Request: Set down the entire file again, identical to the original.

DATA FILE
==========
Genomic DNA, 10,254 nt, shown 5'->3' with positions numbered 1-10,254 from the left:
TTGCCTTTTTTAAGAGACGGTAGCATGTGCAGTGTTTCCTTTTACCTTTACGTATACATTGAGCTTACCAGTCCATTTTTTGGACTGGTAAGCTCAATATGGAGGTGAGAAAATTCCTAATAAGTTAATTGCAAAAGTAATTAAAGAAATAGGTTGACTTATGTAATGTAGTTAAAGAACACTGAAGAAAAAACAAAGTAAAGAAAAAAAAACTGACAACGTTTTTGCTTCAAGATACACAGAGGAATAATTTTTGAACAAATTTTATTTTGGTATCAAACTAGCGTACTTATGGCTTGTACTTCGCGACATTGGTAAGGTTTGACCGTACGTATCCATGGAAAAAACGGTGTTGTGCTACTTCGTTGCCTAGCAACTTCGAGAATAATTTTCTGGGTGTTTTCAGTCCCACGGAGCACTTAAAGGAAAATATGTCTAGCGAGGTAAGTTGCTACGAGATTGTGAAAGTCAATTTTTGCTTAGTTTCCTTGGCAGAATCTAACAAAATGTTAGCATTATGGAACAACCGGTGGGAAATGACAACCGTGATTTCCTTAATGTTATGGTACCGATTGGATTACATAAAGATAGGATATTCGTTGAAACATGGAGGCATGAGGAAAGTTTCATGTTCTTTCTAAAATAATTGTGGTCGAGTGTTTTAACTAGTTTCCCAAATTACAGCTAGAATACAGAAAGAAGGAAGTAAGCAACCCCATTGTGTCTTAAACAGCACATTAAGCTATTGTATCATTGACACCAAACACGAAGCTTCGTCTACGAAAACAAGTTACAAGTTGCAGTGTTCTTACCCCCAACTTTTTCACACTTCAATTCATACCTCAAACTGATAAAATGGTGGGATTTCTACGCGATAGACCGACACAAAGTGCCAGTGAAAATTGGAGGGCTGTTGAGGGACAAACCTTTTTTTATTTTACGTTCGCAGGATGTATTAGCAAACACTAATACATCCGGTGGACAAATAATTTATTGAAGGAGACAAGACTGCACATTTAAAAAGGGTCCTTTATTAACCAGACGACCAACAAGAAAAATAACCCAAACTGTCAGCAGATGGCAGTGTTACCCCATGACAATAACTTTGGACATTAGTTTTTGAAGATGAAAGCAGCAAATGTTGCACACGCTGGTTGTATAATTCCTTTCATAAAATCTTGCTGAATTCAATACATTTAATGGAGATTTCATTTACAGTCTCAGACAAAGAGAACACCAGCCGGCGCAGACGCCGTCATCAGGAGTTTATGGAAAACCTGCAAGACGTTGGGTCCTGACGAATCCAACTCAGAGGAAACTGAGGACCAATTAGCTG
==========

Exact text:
Genomic DNA, 10,254 nt, shown 5'->3' with positions numbered 1-10,254 from the left:
TTGCCTTTTTTAAGAGACGGTAGCATGTGCAGTGTTTCCTTTTACCTTTACGTATACATTGAGCTTACCAGTCCATTTTTTGGACTGGTAAGCTCAATATGGAGGTGAGAAAATTCCTAATAAGTTAATTGCAAAAGTAATTAAAGAAATAGGTTGACTTATGTAATGTAGTTAAAGAACACTGAAGAAAAAACAAAGTAAAGAAAAAAAAACTGACAACGTTTTTGCTTCAAGATACACAGAGGAATAATTTTTGAACAAATTTTATTTTGGTATCAAACTAGCGTACTTATGGCTTGTACTTCGCGACATTGGTAAGGTTTGACCGTACGTATCCATGGAAAAAACGGTGTTGTGCTACTTCGTTGCCTAGCAACTTCGAGAATAATTTTCTGGGTGTTTTCAGTCCCACGGAGCACTTAAAGGAAAATATGTCTAGCGAGGTAAGTTGCTACGAGATTGTGAAAGTCAATTTTTGCTTAGTTTCCTTGGCAGAATCTAACAAAATGTTAGCATTATGGAACAACCGGTGGGAAATGACAACCGTGATTTCCTTAATGTTATGGTACCGATTGGATTACATAAAGATAGGATATTCGTTGAAACATGGAGGCATGAGGAAAGTTTCATGTTCTTTCTAAAATAATTGTGGTCGAGTGTTTTAACTAGTTTCCCAAATTACAGCTAGAATACAGAAAGAAGGAAGTAAGCAACCCCATTGTGTCTTAAACAGCACATTAAGCTATTGTATCATTGACACCAAACACGAAGCTTCGTCTACGAAAACAAGTTACAAGTTGCAGTGTTCTTACCCCCAACTTTTTCACACTTCAATTCATACCTCAAACTGATAAAATGGTGGGATTTCTACGCGATAGACCGACACAAAGTGCCAGTGAAAATTGGAGGGCTGTTGAGGGACAAACCTTTTTTTATTTTACGTTCGCAGGATGTATTAGCAAACACTAATACATCCGGTGGACAAATAATTTATTGAAGGAGACAAGACTGCACATTTAAAAAGGGTCCTTTATTAACCAGACGACCAACAAGAAAAATAACCCAAACTGTCAGCAGATGGCAGTGTTACCCCATGACAATAACTTTGGACATTAGTTTTTGAAGATGAAAGCAGCAAATGTTGCACACGCTGGTTGTATAATTCCTTTCATAAAATCTTGCTGAATTCAATACATTTAATGGAGATTTCATTTACAGTCTCAGACAAAGAGAACACCAGCCGGCGCAGACGCCGTCATCAGGAGTTTATGGAAAACCTGCAAGACGTTGGGTCCTGACGAATCCAACTCAGAGGAAACTGAGGACCAATTAGCTG